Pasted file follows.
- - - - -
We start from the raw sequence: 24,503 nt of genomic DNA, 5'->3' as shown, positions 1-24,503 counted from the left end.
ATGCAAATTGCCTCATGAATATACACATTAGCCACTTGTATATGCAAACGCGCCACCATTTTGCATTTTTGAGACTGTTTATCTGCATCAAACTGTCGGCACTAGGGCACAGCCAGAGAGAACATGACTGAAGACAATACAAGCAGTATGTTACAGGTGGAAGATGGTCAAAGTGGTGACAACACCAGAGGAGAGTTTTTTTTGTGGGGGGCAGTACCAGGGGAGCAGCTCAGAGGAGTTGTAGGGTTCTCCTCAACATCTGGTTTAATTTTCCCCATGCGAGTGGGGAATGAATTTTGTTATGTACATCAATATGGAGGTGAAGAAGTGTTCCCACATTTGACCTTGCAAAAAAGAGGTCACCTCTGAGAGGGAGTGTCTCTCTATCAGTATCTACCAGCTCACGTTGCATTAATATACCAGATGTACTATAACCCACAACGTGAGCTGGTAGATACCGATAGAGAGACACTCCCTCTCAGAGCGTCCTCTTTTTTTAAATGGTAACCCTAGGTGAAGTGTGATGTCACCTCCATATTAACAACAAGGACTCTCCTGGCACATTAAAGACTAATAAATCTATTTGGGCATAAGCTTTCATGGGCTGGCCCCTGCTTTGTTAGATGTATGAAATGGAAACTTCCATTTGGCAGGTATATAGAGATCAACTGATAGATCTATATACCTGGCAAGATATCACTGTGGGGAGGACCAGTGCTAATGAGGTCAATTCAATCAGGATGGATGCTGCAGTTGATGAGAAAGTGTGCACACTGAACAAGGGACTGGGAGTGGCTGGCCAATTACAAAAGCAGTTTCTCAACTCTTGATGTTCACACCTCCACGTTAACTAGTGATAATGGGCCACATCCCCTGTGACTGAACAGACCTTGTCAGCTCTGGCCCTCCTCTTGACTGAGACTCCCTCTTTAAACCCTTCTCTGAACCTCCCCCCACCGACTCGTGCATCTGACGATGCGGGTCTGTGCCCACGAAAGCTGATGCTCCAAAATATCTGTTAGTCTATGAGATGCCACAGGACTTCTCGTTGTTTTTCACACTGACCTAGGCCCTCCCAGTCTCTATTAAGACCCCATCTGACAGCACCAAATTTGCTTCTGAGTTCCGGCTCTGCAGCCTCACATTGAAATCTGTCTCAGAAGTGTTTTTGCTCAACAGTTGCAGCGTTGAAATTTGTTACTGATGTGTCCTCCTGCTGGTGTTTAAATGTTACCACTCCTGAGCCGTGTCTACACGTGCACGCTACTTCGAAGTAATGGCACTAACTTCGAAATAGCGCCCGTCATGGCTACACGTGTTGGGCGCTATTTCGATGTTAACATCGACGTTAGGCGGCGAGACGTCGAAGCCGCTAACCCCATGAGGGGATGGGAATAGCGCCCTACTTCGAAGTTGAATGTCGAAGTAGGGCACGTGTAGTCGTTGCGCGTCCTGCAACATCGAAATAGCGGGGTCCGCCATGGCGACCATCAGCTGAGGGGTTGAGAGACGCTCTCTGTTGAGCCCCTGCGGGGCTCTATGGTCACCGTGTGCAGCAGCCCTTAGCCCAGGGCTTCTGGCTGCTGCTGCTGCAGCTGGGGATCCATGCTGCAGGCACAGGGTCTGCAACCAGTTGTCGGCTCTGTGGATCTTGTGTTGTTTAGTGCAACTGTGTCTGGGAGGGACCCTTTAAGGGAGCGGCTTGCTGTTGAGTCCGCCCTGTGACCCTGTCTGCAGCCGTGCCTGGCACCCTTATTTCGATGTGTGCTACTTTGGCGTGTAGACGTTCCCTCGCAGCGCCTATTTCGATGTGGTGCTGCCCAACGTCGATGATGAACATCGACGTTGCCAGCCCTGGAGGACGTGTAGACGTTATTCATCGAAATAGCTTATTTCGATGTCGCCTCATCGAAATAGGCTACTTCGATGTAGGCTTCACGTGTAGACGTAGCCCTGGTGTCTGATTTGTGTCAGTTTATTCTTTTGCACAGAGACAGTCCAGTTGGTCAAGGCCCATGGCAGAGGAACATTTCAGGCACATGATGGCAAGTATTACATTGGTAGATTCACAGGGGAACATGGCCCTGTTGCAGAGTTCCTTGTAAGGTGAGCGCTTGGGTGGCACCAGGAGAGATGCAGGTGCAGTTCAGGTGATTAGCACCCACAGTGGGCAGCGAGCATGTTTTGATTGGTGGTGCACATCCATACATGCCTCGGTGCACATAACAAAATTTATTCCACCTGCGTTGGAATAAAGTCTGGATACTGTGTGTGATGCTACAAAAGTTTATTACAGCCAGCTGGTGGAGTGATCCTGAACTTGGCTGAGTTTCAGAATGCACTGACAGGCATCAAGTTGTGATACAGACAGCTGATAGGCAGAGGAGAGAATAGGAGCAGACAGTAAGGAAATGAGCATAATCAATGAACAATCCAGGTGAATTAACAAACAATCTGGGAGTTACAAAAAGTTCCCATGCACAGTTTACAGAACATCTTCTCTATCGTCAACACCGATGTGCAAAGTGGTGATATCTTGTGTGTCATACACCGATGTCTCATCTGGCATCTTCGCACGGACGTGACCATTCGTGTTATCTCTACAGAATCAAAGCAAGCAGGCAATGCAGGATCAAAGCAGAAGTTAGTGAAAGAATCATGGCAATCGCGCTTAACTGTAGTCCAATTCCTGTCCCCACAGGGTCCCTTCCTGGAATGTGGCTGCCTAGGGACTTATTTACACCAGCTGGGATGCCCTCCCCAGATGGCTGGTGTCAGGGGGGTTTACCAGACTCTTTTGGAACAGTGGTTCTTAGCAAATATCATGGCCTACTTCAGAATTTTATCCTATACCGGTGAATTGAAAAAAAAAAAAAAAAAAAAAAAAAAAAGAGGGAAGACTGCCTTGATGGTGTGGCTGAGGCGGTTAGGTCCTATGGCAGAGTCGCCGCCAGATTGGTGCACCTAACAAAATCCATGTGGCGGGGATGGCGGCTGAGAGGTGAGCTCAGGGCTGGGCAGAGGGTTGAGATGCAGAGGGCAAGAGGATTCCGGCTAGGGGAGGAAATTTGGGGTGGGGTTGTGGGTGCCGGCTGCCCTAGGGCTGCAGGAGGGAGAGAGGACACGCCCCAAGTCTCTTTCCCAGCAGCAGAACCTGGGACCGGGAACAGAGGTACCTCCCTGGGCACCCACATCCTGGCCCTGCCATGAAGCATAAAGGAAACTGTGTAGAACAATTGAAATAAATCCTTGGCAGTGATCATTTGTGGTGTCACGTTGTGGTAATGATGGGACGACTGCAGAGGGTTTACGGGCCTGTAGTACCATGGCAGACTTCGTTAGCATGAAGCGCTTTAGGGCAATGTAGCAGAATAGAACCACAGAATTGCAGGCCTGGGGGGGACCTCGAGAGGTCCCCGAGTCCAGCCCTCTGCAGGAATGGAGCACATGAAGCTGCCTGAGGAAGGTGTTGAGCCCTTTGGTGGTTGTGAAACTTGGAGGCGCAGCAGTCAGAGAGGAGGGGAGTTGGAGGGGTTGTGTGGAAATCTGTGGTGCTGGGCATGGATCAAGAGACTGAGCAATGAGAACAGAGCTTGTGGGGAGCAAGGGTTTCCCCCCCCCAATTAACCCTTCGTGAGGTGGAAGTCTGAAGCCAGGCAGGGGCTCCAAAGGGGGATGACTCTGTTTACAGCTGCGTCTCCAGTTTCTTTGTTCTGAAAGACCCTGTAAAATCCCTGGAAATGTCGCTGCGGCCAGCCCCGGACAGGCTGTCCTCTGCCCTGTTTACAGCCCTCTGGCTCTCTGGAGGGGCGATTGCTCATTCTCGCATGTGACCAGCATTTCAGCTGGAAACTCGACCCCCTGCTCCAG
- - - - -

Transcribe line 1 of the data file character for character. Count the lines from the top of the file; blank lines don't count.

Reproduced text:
We start from the raw sequence: 24,503 nt of genomic DNA, 5'->3' as shown, positions 1-24,503 counted from the left end.